Businesses Oppose Trudeau Nationalizing Pipeline Project


David Krayden Ottawa Bureau Chief
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Hundreds of Canadian companies oppose Canadian Prime Minister Justin Trudeau’s nationalization of the Kinder Morgan Trans Mountain pipeline project.

But, as Global News reports, their complaint in a petition released Wednesday doesn’t focus on objections to the government spending taxpayer money to play in the private sector marketplace: the businesses are worried that the pipeline is “out of sync” with environmental politics.

Trudeau announced on Tuesday that the federal government would spend $4.5 billion to buy Texas-based Kinder Morgan’s Canadian interests — the construction of a pipeline from Edmonton to Vancouver in order to transport Alberta crude to foreign markets. While the province of Alberta is wildly enthusiastic about the idea, British Columbia (B.C.) and a loose coalition of environmental groups is opposing the project in court. Kinder Morgan was on the verge of walking away from the project because of the chronic protests.

Over 800 small businesses signed a petition that has little to do with business but encourages the premier of B.C. to continue to oppose the pipeline:

“The inevitable transition to a clean economy has already begun. Kinder Morgan’s project is out of step with the future prosperity of Canada, and out of sync with the wishes of Indigenous people. We applaud your resolve to stand up for our shared interests, and to protect communities, environment and local economy from a dangerous and unnecessary pipeline project.”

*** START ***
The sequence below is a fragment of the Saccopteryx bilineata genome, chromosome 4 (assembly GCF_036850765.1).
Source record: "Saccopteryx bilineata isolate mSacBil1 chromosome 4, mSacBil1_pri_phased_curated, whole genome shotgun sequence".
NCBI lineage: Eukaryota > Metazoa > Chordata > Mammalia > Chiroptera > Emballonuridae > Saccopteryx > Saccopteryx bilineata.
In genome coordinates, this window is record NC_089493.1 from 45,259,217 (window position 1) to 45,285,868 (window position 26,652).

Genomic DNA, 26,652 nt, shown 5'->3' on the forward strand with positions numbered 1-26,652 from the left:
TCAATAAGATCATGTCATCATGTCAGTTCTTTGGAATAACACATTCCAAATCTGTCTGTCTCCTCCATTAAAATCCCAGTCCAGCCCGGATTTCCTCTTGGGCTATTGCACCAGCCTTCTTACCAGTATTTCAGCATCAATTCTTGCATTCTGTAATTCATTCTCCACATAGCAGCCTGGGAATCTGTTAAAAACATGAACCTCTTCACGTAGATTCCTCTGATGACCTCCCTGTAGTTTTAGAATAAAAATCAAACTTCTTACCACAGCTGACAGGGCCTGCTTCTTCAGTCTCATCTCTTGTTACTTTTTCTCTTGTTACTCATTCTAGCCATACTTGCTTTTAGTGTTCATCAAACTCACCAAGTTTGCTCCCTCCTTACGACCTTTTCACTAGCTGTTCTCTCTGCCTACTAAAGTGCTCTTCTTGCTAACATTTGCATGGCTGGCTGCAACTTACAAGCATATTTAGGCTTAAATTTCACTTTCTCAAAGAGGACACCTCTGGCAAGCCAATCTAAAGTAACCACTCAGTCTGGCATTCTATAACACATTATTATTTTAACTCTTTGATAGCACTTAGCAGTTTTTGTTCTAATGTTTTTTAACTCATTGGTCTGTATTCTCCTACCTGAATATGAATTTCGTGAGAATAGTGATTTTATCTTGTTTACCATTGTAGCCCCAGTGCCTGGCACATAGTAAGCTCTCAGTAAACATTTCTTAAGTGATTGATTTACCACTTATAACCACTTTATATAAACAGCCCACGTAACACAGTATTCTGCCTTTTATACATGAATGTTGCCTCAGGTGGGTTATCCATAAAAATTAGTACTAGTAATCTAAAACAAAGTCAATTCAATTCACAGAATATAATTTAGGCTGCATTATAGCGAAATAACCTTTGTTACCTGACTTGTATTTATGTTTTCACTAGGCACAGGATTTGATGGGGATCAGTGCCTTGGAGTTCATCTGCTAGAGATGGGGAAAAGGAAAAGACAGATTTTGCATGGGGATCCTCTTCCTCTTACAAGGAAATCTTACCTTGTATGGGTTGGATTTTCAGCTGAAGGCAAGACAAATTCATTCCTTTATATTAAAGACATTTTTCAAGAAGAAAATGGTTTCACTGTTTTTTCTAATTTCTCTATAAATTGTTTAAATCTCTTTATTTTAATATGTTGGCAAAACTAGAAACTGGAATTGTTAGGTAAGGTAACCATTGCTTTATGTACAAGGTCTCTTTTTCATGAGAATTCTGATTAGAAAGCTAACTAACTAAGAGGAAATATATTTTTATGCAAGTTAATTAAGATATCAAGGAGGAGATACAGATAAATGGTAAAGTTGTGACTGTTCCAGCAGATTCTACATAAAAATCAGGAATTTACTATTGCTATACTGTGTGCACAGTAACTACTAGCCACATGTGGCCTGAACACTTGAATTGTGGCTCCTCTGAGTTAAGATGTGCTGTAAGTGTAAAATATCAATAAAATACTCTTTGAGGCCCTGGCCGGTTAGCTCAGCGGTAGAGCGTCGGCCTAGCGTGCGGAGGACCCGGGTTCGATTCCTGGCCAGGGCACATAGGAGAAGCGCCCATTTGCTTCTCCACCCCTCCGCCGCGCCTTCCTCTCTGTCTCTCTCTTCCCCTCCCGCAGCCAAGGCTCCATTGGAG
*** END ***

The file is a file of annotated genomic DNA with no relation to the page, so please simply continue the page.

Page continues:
As one CEO who signed the petition told Global News, progressive businesses doesn’t believe economic gain can be achieved at the expense of the environment.

“I think it’s difficult to disentangle the fiscal argument from the environmental argument. I think oil-and-gas executives will concede that we need to navigate our economy away from our reliance on fossil fuels over the next few decades,” Michael Rowlands, president & CEO at Junxion Strategy, told Global News.

Rowlands went one further, suggesting that Asian markets could just buy oil from the usual Middle East suppliers.

“I’m not sure that if this oil ever got to Asia, there’s actually a market for it, and if I’m investing out of the public purse, I want more certainty on the return on my investment. I don’t want entrepreneurial risk when we’re looking at a return on taxpayers’ money,” he said.

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